Three Running Backs Who Helped Their Stock At The NFL Combine

Day one of athletic testing at the 2019 NFL Scouting Combine is officially in the books. Specialists (they're people too), offensive linemen and running backs have now run the complete gauntlet. Interviews, media sessions, weigh-ins, medicals and athletic testing/drills now complete, our biggest set of data points regarding these position groups are locked and loaded.

What will change from here on out? Not much. Barring troubles off the field, we'll see non-participants fill in the blanks with Pro Day workouts. We may see some guys try to re-test and get some home-field advantage as it pertains to their numbers in certain drills.

But impressions have been made. So who won? The running back group as a whole did not. We saw several players crash and burn today in athletic testing.

Public Service Announcement: DO. NOT. COUNT. IT. TWICE! And try not to overreact. Several of the running backs who flamed out over the course of their testing were not expected to be strong athletes to begin with. It's okay. It can impact their value but it shouldn't necessarily yield drastic changes in opinion. At worst, you should go back to the tape and look again. If you want to make adjustments, make them off the film.

But we're here to talk about the winners. Here are three running back prospects who helped themselves today with their performances at the 2019 NFL Scouting Combine.

Justice Hill, Oklahoma State

Have yourself a day, young man! Hill was one of a select few running backs to weigh in this week under 200 pounds, which led to some raised eyebrows. In order to save face, he'd have to test well.


Hill blazed the fastest official 40-yard dash of the day, posting a 4.40 time that was threatened by only a handful of other times. But watching Hill at Oklahoma State, you knew he'd be fast. And when adjusting for Hill's size, his 40-time was really just above average. A 4.40 forty-time at 198 pounds registers as a 105.7 speed score. If you're unfamiliar with the concept of a speed score, here is some great background on the metric and why it is an important measure.

But fear not! Hill didn't just run an above average 40-yard dash. Hill led the pack in the vertical jump (40.0"), standing broad jump (10'10") and managed 21 reps of 225 on the bench press at 198 pounds.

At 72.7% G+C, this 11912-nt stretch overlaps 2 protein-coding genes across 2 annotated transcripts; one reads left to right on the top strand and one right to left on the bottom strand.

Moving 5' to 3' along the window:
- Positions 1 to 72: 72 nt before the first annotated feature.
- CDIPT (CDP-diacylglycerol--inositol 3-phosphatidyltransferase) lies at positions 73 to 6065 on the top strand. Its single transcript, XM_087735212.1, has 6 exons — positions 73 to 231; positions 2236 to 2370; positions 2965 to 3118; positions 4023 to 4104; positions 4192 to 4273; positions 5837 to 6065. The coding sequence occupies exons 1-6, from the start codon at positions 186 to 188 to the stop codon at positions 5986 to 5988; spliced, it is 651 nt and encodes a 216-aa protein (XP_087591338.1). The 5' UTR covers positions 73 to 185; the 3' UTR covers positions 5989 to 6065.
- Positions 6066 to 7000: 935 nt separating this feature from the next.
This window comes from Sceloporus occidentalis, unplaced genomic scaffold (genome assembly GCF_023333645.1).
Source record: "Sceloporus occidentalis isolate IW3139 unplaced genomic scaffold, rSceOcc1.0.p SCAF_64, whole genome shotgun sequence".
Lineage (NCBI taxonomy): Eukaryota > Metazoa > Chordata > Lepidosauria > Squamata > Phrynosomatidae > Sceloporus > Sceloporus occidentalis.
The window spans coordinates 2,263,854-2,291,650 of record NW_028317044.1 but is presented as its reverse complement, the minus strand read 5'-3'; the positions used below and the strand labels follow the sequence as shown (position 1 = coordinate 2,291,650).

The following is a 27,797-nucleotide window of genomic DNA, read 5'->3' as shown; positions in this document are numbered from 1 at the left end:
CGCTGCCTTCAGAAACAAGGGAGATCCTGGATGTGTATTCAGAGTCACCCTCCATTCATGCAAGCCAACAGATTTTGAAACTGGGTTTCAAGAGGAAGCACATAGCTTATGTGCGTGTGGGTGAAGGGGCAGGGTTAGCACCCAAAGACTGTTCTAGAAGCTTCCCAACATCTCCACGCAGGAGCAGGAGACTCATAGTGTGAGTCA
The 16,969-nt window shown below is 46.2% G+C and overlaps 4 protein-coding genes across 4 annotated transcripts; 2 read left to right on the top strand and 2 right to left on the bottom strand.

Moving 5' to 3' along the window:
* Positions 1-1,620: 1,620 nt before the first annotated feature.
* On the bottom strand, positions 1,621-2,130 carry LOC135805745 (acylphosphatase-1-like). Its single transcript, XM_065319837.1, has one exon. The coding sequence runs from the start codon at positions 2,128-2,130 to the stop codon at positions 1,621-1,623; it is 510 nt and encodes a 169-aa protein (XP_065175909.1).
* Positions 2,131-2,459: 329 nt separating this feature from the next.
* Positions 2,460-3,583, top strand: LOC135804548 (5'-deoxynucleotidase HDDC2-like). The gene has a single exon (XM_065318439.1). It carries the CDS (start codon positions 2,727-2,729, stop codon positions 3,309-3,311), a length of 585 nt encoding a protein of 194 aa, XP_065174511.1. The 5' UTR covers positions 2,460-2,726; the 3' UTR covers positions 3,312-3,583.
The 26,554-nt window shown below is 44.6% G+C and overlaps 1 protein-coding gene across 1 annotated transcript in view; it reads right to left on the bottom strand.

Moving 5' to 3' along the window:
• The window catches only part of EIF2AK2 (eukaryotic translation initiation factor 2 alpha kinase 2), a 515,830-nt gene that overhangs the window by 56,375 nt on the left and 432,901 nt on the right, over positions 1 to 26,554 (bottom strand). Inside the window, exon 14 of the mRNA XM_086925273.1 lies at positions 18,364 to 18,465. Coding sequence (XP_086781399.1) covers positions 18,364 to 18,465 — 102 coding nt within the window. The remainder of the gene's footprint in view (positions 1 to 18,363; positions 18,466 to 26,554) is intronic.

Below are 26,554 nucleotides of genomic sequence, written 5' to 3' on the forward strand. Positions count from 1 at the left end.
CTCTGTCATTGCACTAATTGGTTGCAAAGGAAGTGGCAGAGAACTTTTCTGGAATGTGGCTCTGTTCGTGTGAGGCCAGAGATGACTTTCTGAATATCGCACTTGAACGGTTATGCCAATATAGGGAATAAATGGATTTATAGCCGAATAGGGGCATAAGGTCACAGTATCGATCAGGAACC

This was an all around explosive performance. Seeing Hill, who had a spectacular 2017 season and a more modest affair in 2018, tear up the testing will certainly help reinvigorate his status.

Miles Sanders, Penn State

If you were expecting a repeat of Saquon Barkley's performance at last year's NFL Combine, you may be a little disappointed. But to be frank, those are probably the only circumstances in which you should be underwhelmed.

Sanders turned in an all around, rock solid day. Was he dominant in any one test? The three cone (6.89 seconds), which is a great measure of change of direction skills. In watching Sanders' tape, it was apparent that he had a lot of spring in his steps. Sanders confirmed that with his time in this particular drill.

At 5-foot-10 and 5/8th of an inch and 211 pounds, here are Sanders' other tests:

  • 4.49 second 40-yard dash
  • 20 bench reps
  • 36.0" vertical
  • 10'04" broad jump
  • 4.19 short shuttle

Despite his preference for Sheetz over Wawa, Sanders has solidified himself as a top-4 running back on my personal board.

Damien Harris, Alabama

Folks. Harris is a tank. At 216 pounds, he's not necessarily the most bursty guy. He ran his 40 in the high 4.5s (4.57 to be exact). But the man jumped 37.0" and 10'01" in the vert and broad respectively. I was super impressed with those numbers, because while I knew he was powerful, I wasn't sold on his explosiveness.

I am now. Harris doesn't have that final gear to pull away from guys in the open field, but he's got just about everything else you could possibly want. In adjusting his testing for his size, Harris registered as an above average athlete in my personal measure (Physical Size and Athleticism Rating...or PSAR).

With his testing answering some of the gray areas of his film, I'm more than comfortable to continue and forge ahead with the impressions I wrote in my report of Harris from last month.

Written By:

Kyle Crabbs

Director of Scouting

Kyle Crabbs is the Director of Scouting for The Draft Network. Prior to his time with TDN, Kyle worked for seven years as the founder of his own third-party scouting service, NDT Scouting. Providing media coverage and also consultation services for agencies, Crabbs penned an annual NFL Draft Prospectus featuring 300+ player profiles on an annual basis from 2014-2020. Crabbs is currently the co-host of the Draft Dudes podcast with fellow TDN scout Joe Marino and helps coordinate TDN's national scouting effort.